• Be aware of the language barriers that exist and please be sensitive. Please remember, speaking slower and louder doesn?t make our language any easier to understand!
  • Keep in touch with those back home ?with trip updates via email/Skype/Facebook/Instagram/Twitter. Also share photos and stories while they are happening, this will increase the ?buzz? around your involvement on the ground visiting Asian Aid projects and keeps your memories documented and in order as they happen.
  • Make copies of your passport and keep it on your person; many hotels in South Asia?require a copy, it will save time at check-in.
  • Keep extra passport photos with you. Should you lose your passport, having these are essential, as are the copies of your passport, for obtaining an exit visa to leave the country.
  • Be mindful to the modest level of dress and appearance in many foreign countries?? especially in rural areas where women often dress very conservatively.
  • Bring enough medication to ease any instances of a stomach bug. If you are travelling with a family and/or friends, bring extra!
  • Roads and in-country transportation in many South Asian countries?are something unique to experience. There are often accidents, plenty of traffic in the cities, and in cities there is often a great deal of pollution. If you suffer from any carsickness, it would be wise to bring some medication for that.
  • For more information visit:?http://www.smartraveller.gov.au

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Asian Aid Australia was built on the altruism of volunteers. Thank you for continuing this tradition.

?Everybody can be great.?Because anybody can serve.?You don’t have to have a college degree to serve.?You don’t have to make your subject and your verb agree to serve…. You don’t have to know the second theory of thermodynamics in physics to serve.?You only need a heart full of grace.? A soul generated by love.???[Martin Luther King,?Jr.]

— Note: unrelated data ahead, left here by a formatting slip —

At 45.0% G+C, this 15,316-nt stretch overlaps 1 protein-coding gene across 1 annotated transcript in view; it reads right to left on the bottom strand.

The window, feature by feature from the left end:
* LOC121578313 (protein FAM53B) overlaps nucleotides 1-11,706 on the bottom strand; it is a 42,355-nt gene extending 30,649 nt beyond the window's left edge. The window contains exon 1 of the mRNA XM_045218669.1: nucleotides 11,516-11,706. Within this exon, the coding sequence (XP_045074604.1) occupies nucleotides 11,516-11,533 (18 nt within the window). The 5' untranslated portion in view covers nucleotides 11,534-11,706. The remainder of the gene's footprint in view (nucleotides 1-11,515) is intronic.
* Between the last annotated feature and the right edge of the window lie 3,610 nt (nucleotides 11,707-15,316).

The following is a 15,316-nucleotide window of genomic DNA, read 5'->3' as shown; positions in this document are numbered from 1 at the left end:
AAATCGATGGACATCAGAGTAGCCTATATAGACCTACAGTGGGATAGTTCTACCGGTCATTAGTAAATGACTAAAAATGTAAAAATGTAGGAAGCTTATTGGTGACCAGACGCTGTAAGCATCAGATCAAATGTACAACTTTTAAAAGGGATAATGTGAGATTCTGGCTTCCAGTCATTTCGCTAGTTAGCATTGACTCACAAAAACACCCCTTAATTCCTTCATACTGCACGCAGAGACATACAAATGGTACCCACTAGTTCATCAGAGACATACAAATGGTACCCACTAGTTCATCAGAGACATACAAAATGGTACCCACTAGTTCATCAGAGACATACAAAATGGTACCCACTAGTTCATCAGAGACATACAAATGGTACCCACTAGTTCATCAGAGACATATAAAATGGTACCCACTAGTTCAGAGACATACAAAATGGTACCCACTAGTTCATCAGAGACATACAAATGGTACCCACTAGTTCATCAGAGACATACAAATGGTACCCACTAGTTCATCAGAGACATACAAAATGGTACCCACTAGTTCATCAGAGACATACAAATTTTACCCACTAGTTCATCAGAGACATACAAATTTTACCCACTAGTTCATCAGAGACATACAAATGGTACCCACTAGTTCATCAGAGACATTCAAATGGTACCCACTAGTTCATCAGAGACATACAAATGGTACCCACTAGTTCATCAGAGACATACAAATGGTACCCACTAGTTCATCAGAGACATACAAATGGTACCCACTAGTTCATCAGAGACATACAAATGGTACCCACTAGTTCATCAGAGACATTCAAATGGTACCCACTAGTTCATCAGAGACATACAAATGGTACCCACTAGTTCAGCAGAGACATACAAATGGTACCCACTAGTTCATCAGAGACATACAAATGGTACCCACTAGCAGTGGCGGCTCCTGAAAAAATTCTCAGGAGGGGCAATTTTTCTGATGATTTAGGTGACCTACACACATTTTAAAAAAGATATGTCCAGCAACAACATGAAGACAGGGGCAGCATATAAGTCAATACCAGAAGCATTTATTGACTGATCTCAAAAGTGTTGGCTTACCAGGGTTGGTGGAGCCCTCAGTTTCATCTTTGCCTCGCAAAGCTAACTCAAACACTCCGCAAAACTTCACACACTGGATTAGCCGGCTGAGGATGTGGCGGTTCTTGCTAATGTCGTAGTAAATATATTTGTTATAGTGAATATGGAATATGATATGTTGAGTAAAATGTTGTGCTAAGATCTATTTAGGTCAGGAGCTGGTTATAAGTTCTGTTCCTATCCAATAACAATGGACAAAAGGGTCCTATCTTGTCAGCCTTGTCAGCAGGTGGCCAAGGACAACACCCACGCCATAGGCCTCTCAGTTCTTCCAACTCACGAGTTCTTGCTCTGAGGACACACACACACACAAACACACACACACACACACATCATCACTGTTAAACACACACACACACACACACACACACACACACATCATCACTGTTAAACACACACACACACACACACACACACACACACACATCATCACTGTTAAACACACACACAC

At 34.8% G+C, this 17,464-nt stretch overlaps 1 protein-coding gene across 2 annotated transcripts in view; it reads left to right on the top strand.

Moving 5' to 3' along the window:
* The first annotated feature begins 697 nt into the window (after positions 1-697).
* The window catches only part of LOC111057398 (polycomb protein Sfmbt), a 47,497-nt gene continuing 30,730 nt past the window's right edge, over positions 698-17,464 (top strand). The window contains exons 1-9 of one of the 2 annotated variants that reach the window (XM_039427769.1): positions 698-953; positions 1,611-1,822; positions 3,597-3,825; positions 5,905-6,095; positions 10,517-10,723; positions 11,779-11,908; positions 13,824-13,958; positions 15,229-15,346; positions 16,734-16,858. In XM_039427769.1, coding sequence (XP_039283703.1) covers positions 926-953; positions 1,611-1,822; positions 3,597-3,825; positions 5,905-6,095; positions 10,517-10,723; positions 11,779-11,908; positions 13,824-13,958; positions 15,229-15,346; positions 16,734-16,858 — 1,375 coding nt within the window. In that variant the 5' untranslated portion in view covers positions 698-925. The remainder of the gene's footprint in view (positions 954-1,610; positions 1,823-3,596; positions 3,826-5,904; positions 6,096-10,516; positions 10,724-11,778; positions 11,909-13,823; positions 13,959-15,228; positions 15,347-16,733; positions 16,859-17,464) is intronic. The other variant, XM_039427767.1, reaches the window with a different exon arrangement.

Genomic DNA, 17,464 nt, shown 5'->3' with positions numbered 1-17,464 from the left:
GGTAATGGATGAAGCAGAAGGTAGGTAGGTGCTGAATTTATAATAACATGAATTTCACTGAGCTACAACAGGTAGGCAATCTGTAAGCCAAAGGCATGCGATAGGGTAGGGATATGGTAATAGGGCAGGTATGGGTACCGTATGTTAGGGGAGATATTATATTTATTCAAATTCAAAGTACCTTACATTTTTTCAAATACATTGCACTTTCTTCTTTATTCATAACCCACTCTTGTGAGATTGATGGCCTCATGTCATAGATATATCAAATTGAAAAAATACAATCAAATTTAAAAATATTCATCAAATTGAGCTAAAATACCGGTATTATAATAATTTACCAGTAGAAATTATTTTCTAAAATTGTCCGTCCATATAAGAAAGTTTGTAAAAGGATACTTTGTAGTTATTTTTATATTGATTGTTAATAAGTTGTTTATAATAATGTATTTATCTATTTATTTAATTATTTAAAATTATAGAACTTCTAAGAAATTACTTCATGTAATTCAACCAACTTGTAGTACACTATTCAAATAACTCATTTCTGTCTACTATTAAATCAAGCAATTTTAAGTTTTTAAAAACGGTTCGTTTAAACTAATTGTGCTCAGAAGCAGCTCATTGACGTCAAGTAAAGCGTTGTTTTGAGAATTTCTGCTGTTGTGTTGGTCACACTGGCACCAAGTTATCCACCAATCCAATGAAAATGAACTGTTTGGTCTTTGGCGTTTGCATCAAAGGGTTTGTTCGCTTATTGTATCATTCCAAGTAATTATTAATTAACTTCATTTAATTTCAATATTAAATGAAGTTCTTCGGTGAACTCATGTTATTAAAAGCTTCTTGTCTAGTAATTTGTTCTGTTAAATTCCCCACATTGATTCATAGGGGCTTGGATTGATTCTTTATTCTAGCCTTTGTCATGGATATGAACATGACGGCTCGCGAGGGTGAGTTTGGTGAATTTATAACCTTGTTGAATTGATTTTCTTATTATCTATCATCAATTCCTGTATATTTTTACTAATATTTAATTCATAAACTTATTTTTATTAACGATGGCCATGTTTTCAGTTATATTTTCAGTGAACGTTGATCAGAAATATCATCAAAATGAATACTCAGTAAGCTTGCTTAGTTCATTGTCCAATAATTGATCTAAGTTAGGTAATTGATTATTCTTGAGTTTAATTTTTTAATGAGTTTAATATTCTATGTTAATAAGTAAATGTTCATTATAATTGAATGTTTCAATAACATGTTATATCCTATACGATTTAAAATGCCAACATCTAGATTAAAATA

Whether?you seek an opportunity to serve in Australia or abroad, Asian Aid can provide you with the means to give back to others. Your contribution can?help keep administration costs to a minimum, ensuring we maximise the funds sent overseas.

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The following questions may help you determine whether volunteering with Asian Aid is what you would like to do.

Can I volunteer overseas with Asian Aid?

We offer a small amount of specialised?volunteer positions overseas, but we prefer to recruit local volunteers as much as possible so that local people develop skills, the local workforce builds their employability and gain experience(s).?All volunteer positions based overseas will be based on specialised framework where skill-sharing and training is the key focus of the placement. ?Engaging the local population in our work is paramount. ?Locals have the obvious benefits of speaking the local language(s), understanding local laws and the dynamic ability to be instantly relevant to the people they are working with. ?This level of efficiency is required when engaging in projects that you, our generous supporters, have donated funds to implement.

Who can volunteer?

Everyone over the age of 15 can volunteer within Australia or overseas if travelling with a group. ?If travelling alone overseas, volunteers must be 18 years of age or older. ?You must be eligible to work in Australia according to the Department of Immigration and Multicultural Affairs guidelines. All our volunteers must complete a Police Reference Check and sign our?Child Protection Policy and Working with Children Code of Conduct.